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AM News Brief: Hill Weapons Testing, Tooele Opioid Settlement & Judge Dismisses Most Of Malhuer Wrongful Death Suit

Photo of downtown Ogden.
Wikimedia Commons
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Hill Air Force Base new Ogden will be evaluating weapons systems in its airplanes over the next two weeks.

Monday morning, Aug. 16, 2021

Northern Utah

Parleys Canyon Fire Forces Thousands To Evacuate

The Parleys Canyon Fire started Saturday afternoon on the side of I-80 near the Lamb’s Canyon exit and spread quickly uphill toward several communities. Officials ordered evacuations in Summit Park, Pine Brook, Lambs Canyon and Millcreek, which make up between 6,000 to 8,000 homes. Sunday afternoon, Utah Wildfire Info said the fire was accurately mapped at 619 acres, much lower than earlier estimates. There is no known structure loss, but evacuation orders remain in place. Read the full story.Sonja Hutson

Hill AFB Weapons Testing

Hill Air Force Base will be evaluating weapons systems in its airplanes over the next two weeks. It’s a joint exercise with planes from Italy and Luke Air Force Base in Arizona. Nearby communities may notice more aircrafts flying overhead. The airfield will be active from 8 a.m. to 8 p.m. The exercise includes looking at pilot and aircraft performance in hitting targets on the Utah Test and Training Range west of the Great Salt Lake. — Elaine Clark

Tooele Opioid Settlement

A Tooele veterinarian has reached a civil settlement with the federal government for failing to properly inventory and track drugs like oxycodone and morphine. During an audit by the Drug Enforcement Administration, Dr. Joe Roundy wasn’t able to account for what officials called “a significant number” of controlled substances at his clinic. Roundy will pay more than $78,000 and will be restricted from prescribing opioids and other drugs. Because this is a civil settlement, Roundy did not admit liability and the case won’t go any further in the courts. — Elaine Clark

Region/Nation

Water Shortage Declaration Expected

U.S. officials are expected to declare the first-ever water shortage from the Colorado river Monday. The river serves 40 million people in the West. A prolonged drought, made worse by climate change, has led to record low water levels at Lake Mead, one of the river's reservoirs. The river provides drinking water, irrigation for farms and hydropower to seven Western states and parts of Mexico. — Associated Press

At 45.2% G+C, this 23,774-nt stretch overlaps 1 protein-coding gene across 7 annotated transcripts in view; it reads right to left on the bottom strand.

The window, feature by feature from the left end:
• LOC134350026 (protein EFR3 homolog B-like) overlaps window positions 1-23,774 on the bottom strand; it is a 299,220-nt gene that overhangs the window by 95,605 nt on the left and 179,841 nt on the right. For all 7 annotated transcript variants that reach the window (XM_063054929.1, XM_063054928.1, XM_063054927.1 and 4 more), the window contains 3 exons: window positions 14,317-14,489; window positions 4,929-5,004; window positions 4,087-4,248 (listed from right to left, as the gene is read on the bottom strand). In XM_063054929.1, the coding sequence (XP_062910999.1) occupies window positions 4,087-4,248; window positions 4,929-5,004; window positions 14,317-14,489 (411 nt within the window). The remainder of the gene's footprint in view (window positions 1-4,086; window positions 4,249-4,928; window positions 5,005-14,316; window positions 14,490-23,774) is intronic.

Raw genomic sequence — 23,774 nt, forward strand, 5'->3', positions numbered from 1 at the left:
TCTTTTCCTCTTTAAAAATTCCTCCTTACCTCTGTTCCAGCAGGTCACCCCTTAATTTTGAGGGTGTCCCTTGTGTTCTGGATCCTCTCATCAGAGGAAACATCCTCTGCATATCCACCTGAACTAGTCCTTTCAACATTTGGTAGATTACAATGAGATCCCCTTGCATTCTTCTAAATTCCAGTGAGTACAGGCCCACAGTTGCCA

Navajo Nation Responds To COVID-19 Case Increases

The Navajo Nation will return to “Orange Status” Monday due to a recent rise in COVID-19 cases. The Navajo Department of Health issued three new public health emergency orders for businesses and schools last week and revised in-person gathering limits for certain events. The tribe’s mask mandate is still in effect, but there is no daily curfew or lockdown on the reservation that covers parts of Arizona, New Mexico and Utah. The 50% maximum occupancy level remains in place for public places like restaurants, tribal casinos and campgrounds. — Associated Press

Judge Dismisses Most Of Malheur Wrong Death Civil Suit

A federal judge has dismissed most of the civil claims brought in a wrongful death suit related to the armed takeover of Oregon’s Malheur National Wildlife Refuge in 2016. Robert “LaVoy” Finicium served as spokesperson for the anti-government group. He was an Arizona rancher with ties to Utah. The Oregonian/Oregon Live reported Finicum was fatally shot by Oregon state troopers during the occupation. It happened after he crashed his truck near a roadblock. Finicum’s family alleged he was shot “assassination style” as he was trying to drive to the safety of another county. — Associated Press

Food Benefit Increase Welcome In Mountain West

The Biden Administration is announcing an increase to food stamp benefits. The program known as SNAP will give 25% more on average to low-income families starting in October. Advocates say the program is a powerful tool in addressing poverty, but in affluent communities in the Mountain West like Sun Valley, Idaho, and Jackson, Wyoming, SNAP benefits have been falling up to 60% short of covering food costs. — Robyn Vincent, Mountain West News Bureau